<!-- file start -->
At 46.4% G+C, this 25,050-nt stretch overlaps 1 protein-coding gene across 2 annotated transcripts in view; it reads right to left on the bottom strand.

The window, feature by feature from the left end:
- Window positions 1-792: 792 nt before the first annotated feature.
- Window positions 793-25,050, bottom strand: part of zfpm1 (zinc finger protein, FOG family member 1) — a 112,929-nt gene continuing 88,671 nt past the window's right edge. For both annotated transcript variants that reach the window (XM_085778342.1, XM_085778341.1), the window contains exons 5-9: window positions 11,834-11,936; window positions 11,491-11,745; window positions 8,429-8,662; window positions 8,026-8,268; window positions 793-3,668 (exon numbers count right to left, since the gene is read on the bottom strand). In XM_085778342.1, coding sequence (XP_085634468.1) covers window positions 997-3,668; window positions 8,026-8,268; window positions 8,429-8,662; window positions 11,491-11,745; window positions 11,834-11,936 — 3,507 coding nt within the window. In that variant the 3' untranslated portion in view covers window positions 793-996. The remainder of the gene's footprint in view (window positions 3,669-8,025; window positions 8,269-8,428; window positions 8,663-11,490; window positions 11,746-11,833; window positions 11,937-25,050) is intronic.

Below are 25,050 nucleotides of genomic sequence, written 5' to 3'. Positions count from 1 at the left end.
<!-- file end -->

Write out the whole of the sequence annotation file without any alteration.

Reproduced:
At 46.4% G+C, this 25,050-nt stretch overlaps 1 protein-coding gene across 2 annotated transcripts in view; it reads right to left on the bottom strand.

The window, feature by feature from the left end:
- Window positions 1-792: 792 nt before the first annotated feature.
- Window positions 793-25,050, bottom strand: part of zfpm1 (zinc finger protein, FOG family member 1) — a 112,929-nt gene continuing 88,671 nt past the window's right edge. For both annotated transcript variants that reach the window (XM_085778342.1, XM_085778341.1), the window contains exons 5-9: window positions 11,834-11,936; window positions 11,491-11,745; window positions 8,429-8,662; window positions 8,026-8,268; window positions 793-3,668 (exon numbers count right to left, since the gene is read on the bottom strand). In XM_085778342.1, coding sequence (XP_085634468.1) covers window positions 997-3,668; window positions 8,026-8,268; window positions 8,429-8,662; window positions 11,491-11,745; window positions 11,834-11,936 — 3,507 coding nt within the window. In that variant the 3' untranslated portion in view covers window positions 793-996. The remainder of the gene's footprint in view (window positions 3,669-8,025; window positions 8,269-8,428; window positions 8,663-11,490; window positions 11,746-11,833; window positions 11,937-25,050) is intronic.

Below are 25,050 nucleotides of genomic sequence, written 5' to 3'. Positions count from 1 at the left end.